Table set to Autofit to contents

Next step is to resize the text. The font I use is Calabri (not sure what the Apple font equivalent is) and it is set to “bold” and resized to 6pts. I also set the table contents to “Autosize to contents”.

The ensign is then copied and pasted to the first column, first row of the spreadsheet. It is usually quite large at this point. Once the ensign has been copied in, then we resize that image, using the size of the text as a guideline.

Ensign resized

The image of the ensign is then copied to the empty cells we have ready for the. We set the wrap text option for the image to “square”

It can then be moved to the next column where the name of the vessel is.

Set the distance between image and text … make 0.1cm in this case

When formatting the layout of the image, under text wrapping set the “Distance from Text”, Right to 0.1cm (or 1mm).

After this it is pretty much straight sailing.

Drag the ensigns to the left of the name of the vessel (see Almirante Cochrane below). Once the columns the flags were originally in are empty, they can be deleted.

The table can then have a design adjustment in “Borders and Shading” by turning off the cell lines in the table.

Select the table one last time, set font colour to “white” and the “fill colour” to a dark blue, close to the shade you will use on the base. You end up with something like below.

The final name labels

Of course, when I got to the end of this it occurred to me that the blue on the ensign may make it disappear after printing. In this case I would add a white border around the image.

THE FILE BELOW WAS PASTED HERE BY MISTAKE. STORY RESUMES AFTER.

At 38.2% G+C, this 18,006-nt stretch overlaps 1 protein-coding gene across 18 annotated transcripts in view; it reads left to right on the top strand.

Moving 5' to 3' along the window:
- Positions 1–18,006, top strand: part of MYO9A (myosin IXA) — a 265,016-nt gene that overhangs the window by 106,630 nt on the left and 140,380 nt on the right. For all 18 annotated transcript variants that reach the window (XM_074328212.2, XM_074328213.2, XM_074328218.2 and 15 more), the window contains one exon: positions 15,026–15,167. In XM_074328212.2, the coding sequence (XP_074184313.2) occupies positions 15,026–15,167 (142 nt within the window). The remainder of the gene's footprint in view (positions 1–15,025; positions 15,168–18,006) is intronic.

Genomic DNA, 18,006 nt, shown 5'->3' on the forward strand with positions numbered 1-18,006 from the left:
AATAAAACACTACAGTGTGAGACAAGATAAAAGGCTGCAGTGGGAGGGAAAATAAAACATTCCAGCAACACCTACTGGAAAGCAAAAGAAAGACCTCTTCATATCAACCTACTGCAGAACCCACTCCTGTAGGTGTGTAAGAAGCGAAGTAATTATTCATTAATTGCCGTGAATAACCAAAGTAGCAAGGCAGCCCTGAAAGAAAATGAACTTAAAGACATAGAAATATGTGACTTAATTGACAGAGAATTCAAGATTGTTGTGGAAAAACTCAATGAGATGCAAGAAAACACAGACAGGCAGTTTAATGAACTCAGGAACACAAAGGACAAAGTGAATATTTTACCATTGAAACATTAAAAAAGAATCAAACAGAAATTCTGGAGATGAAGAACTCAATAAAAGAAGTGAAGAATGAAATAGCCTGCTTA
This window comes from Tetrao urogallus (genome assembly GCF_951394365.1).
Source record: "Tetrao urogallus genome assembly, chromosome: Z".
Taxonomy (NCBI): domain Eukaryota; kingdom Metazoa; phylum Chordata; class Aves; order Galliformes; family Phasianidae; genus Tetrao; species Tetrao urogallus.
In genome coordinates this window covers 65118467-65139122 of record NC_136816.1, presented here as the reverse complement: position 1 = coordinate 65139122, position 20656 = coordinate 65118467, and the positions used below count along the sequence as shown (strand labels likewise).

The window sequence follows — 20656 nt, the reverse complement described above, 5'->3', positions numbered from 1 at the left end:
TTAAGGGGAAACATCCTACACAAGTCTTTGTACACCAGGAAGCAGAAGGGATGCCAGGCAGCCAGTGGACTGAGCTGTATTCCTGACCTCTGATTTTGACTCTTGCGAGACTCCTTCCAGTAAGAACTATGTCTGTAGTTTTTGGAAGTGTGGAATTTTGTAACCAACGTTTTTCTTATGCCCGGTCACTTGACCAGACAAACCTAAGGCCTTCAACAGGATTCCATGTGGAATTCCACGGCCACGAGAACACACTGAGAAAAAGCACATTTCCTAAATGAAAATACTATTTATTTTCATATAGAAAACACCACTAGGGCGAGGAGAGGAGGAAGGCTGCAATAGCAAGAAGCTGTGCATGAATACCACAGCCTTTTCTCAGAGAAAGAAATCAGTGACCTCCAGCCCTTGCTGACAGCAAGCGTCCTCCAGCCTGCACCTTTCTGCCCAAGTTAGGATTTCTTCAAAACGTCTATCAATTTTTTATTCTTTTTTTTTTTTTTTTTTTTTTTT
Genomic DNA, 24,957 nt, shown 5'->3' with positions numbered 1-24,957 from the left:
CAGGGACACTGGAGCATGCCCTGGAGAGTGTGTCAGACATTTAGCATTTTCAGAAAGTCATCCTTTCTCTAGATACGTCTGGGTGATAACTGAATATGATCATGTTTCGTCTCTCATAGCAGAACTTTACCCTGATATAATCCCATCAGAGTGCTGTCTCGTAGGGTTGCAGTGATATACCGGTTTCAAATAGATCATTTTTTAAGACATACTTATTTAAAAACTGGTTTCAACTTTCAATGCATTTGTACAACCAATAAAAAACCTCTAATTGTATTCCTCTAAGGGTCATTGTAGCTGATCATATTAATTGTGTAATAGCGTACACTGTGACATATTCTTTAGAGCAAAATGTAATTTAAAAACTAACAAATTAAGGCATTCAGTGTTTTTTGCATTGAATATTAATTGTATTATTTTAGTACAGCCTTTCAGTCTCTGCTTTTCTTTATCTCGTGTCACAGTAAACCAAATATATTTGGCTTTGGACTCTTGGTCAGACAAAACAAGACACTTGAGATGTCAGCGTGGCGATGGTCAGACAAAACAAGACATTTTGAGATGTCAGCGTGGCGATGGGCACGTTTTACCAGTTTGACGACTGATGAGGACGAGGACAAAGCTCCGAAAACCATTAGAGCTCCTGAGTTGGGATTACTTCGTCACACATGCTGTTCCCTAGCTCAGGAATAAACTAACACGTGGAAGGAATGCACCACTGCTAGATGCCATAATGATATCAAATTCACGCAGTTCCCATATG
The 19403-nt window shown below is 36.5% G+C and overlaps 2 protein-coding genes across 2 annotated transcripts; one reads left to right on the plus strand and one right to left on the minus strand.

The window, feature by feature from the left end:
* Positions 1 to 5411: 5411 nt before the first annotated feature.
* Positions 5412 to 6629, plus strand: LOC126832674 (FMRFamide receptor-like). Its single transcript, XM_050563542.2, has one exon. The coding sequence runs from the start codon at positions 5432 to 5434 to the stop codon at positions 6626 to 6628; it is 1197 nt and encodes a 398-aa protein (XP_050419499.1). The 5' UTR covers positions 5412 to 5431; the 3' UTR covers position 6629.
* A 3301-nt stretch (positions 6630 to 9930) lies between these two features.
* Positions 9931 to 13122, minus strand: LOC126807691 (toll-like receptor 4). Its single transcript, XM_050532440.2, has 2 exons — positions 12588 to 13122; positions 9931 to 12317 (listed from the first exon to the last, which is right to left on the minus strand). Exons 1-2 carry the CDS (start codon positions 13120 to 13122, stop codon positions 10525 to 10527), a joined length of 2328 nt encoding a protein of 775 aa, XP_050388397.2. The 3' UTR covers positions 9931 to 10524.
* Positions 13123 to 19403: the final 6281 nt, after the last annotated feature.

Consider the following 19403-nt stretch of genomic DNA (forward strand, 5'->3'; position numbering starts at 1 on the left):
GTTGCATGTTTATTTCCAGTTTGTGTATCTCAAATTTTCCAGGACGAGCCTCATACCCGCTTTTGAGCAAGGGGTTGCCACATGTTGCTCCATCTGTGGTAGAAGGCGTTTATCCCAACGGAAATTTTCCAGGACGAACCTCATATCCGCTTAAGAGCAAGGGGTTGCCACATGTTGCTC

I then use a sharp knife to slice the names from the sheet and some PVA glue to affix to the base. Slap on a bit of varnish and job done!

Past the Block

Or at least I will be if manage to paint some more tomorrow night. All it needed was a good Fokker – a Fokker D.XIII D.XXI.

I decided that I would work on the Winter War 1/285 scale aircraft that I have in a set – Finnish fighter, Soviet bombers and fighters. These game from Raiden Miniatures. Tonight I managed to paint a top surfaces white (Army Painter flat white), the under surfaces light Grey (Tamiya British Light Aircraft Grey) and then start on the Olive Green disruptive pattern. Photos below.

I stopped at the point I did for two reasons. One os that I was not going to paint past midnight and the second was that Tamiya does not play well with Army Painter paints and the top colour was starting to strip the white. Hopefully tomorrow there will have been a more thorough drying and thr Tamiya will not strip the Army Painter..

Lastly, I started on the Fokker D.XIII D.XXI simply because I could not find the Brewster Buffaloes. They will be next on the list.

Overcoming Painting Block

I’m having a Rimmer moment – writing and planning lists of the items to be painted in the lead pile and collecting (again) the colours to be used.